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2019 Scottsdale Bonds Proposal Different from Past Plans, Good Deal for Taxpayers to Repair Crumbling Infrastructure, Bolster First Responders and Expand Senior Centers

Posted by   /  August 15, 2019  /  1 Comment

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Editor’s note: Opinion pieces are published for discussions purposes only.

Scottsdale voters will consider bond program in November.

(SCOTTSDALE) —  Questions 1, 2 and 3 on the November ballot are not like previous bond programs put before voters.

As smartly constructed by the Scottsdale City Treasurer, City Manager and City Council, this year’s bonds are very sound for taxpayers in addition to the important investments they make in public safety, parks and recreation as well as overdue infrastructure repairs in 58 projects across Scottsdale.

The original bond program called for between $700 million and $800 million in projects and there was relatively little public participation process. That mirrored some past bond plans that voters turned down.

But this time the process changed. Scottsdale City Council members pushed for a series of public meetings and a higher priority and fiscally responsible project list. The result is a list of 58 projects put on the ballot by a unanimous City Council. The cost of the bonds was pared down from between $700 million and $800 million to $319 million. That move is key for taxpayers and fiscal responsibility.

Those important $319 million investments in our community will have negligible impacts on Scottsdale homeowners’ secondary property tax bills, according a financial analysis of the bonds from the City Treasurer’s Office.

While the new bond program will cost the average Scottsdale property owning household just under 29 cents per day or $108 per year, it will be offset by the debt being retired from the city’s $358 million package in 2000 as well as more properties with greater values being added to the tax rolls.

According to the Scottsdale City Treasurer, this means impacted secondary property taxes, the funding source for the bonds, are still likely to go down even if all three questions pass on the November ballot. This is markedly different from recent bond and infrastructure proposals that would have seen a clear tax hike.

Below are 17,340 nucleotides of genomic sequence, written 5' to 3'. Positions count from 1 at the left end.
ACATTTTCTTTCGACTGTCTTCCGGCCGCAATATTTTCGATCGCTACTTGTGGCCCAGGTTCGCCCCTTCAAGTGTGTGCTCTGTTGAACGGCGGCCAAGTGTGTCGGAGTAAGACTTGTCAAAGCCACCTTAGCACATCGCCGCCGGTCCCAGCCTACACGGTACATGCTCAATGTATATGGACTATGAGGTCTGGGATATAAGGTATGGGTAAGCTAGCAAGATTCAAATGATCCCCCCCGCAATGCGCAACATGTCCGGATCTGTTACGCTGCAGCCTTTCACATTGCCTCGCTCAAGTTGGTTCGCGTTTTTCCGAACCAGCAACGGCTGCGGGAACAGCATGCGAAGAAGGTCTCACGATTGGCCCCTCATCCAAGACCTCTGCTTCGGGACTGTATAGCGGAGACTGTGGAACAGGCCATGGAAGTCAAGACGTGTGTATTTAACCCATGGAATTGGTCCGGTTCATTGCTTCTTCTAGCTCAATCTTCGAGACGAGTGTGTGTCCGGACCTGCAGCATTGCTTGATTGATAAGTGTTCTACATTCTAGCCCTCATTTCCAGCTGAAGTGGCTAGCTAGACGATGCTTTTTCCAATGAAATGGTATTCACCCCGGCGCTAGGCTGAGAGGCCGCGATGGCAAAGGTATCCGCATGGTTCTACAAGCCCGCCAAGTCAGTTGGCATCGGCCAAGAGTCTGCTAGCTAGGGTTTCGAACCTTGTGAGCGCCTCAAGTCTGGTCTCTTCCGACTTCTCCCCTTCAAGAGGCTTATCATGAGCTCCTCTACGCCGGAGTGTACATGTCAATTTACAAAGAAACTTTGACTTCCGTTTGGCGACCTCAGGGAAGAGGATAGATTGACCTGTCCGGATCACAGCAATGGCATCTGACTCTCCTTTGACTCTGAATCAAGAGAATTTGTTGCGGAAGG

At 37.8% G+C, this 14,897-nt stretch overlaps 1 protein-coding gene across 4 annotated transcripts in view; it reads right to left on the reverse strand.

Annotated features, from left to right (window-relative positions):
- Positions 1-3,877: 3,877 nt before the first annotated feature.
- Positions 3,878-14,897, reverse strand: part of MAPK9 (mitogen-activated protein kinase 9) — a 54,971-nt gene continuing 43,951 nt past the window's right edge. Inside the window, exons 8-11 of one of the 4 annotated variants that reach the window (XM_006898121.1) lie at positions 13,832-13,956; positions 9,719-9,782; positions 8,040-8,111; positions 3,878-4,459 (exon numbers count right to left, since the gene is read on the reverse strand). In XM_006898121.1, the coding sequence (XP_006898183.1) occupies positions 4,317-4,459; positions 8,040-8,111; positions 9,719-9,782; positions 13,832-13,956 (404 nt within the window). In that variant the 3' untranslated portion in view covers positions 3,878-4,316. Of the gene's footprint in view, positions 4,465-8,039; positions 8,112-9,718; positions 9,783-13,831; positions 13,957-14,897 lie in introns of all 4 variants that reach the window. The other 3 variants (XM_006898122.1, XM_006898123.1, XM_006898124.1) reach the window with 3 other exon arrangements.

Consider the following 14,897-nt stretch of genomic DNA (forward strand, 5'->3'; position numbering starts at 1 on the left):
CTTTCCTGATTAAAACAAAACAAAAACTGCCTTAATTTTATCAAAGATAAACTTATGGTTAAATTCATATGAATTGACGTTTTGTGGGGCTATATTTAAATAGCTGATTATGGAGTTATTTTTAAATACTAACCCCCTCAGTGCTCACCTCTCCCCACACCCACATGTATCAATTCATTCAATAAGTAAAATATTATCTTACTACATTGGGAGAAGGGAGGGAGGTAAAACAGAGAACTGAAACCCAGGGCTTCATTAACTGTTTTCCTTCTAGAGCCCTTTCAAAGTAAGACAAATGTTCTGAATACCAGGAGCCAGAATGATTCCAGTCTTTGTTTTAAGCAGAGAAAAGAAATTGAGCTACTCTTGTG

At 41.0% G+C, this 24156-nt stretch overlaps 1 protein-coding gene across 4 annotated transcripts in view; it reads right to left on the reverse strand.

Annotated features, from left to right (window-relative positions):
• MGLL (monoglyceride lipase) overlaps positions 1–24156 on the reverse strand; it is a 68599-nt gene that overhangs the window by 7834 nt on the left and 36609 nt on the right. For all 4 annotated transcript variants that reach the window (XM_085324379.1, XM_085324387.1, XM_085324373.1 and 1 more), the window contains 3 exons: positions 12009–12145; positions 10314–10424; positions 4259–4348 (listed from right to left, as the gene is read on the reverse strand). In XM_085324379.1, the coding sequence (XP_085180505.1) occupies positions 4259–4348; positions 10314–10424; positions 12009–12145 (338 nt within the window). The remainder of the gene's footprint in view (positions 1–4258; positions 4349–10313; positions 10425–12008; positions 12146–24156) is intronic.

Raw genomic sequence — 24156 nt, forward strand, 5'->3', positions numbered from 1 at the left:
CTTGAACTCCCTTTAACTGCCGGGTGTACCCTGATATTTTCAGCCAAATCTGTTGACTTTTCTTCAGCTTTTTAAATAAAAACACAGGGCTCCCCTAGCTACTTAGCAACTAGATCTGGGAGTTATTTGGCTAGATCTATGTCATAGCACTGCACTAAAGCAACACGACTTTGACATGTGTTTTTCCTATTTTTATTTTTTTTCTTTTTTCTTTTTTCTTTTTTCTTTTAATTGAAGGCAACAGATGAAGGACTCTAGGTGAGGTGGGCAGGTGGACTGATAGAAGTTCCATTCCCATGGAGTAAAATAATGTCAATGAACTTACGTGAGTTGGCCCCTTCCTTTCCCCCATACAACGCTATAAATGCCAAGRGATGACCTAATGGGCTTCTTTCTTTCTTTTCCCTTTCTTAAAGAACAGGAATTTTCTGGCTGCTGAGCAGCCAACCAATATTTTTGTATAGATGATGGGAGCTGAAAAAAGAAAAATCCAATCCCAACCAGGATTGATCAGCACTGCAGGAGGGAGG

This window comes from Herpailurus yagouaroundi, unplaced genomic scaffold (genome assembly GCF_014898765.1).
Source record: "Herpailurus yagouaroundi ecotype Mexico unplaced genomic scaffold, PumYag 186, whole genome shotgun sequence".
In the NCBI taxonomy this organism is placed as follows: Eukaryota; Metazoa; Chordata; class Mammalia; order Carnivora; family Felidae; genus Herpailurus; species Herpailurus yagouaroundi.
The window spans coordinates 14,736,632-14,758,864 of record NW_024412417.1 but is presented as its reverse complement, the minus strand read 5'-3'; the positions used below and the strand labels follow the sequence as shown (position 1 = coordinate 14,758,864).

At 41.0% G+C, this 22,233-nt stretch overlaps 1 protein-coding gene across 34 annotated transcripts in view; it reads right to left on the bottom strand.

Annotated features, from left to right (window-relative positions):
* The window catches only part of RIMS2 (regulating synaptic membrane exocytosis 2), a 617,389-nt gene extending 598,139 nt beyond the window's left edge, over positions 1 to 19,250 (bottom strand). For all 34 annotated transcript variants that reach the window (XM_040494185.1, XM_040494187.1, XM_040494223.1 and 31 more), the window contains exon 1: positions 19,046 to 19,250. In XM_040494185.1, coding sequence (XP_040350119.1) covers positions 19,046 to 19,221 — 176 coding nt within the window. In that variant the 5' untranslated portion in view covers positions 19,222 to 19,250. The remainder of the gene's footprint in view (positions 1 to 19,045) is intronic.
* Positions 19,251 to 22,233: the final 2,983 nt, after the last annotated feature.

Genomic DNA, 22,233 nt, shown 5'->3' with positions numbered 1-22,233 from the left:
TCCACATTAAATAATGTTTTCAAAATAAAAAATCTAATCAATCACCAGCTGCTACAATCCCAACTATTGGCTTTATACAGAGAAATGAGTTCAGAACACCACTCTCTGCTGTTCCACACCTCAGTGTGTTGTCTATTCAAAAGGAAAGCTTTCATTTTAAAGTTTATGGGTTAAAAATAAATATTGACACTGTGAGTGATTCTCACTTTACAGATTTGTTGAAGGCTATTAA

Scottsdale City Councilwoman Kathy Littlefield effectively summarized the structure in an opinion piece in June. “If the bonds are approved, the plan is for slipping them in slowly as current bonds are paid off to keep the cost near current levels. This may result in a small decrease of the City’s portion of your property tax bill over the life of the bonds,” Littlefield wrote.

Scottsdale is also able to take advantage of its strong credit scores from the three top bond rating agencies. Scottsdale is one of the few cities in the U.S. with top credit scores from all three bond rating agencies. This means Scottsdale can borrow at lower interest rates for the infrastructure upgrades, a dynamic that is again good for taxpayers.

“As they should, we know Scottsdale voters have questions about the bond projects and their financial and tax impact. The dynamic around the new bonds is very different than during past bond campaigns and proposals when many of those proposals lost. The questions before voters bolster public safety, parks and senior centers. They also make great financial sense for taxpayers and our community,” said Andrea Alley, co-chair of the For The Best Scottsdale Campaign: Vote Yes on Questions 1, 2 and 3.

The public process and financially smart approach to the bonds has attracted support for Questions 1, 2 and 3 from people such as Councilwoman Kathy Littlefield and Councilman Guy Phillips who opposed bond proposals in the past.

“The bonds are a smart investment and financial choice for Scottsdale. The three bond questions will build new fire stations, repair crumbling infrastructure at Civic Center Plaza and the southern end of Indian Bend Wash, renovate police stations and expand senior centers.,” said Dana Close, co-chair of the For The Best Scottsdale Campaign: Vote Yes on Questions 1, 2 and 3.

The bonds have garnered support from a diverse coalition of backers including neighborhood advocates and community activists as well as leading groups such as the Scottsdale Fire Fighters Association, Scottsdale Charros, The Thunderbirds, Police Officers of Scottsdale Association, DC Ranch Community Council, Scottsdale Area Chamber of Commerce, Coalition of Greater Scottsdale, Barrett-Jackson and Scottsdale Area Association of Realtors.

All the bond projects can be seen here:  https://www.scottsdaleaz.gov/elections/bond-2019-project-list

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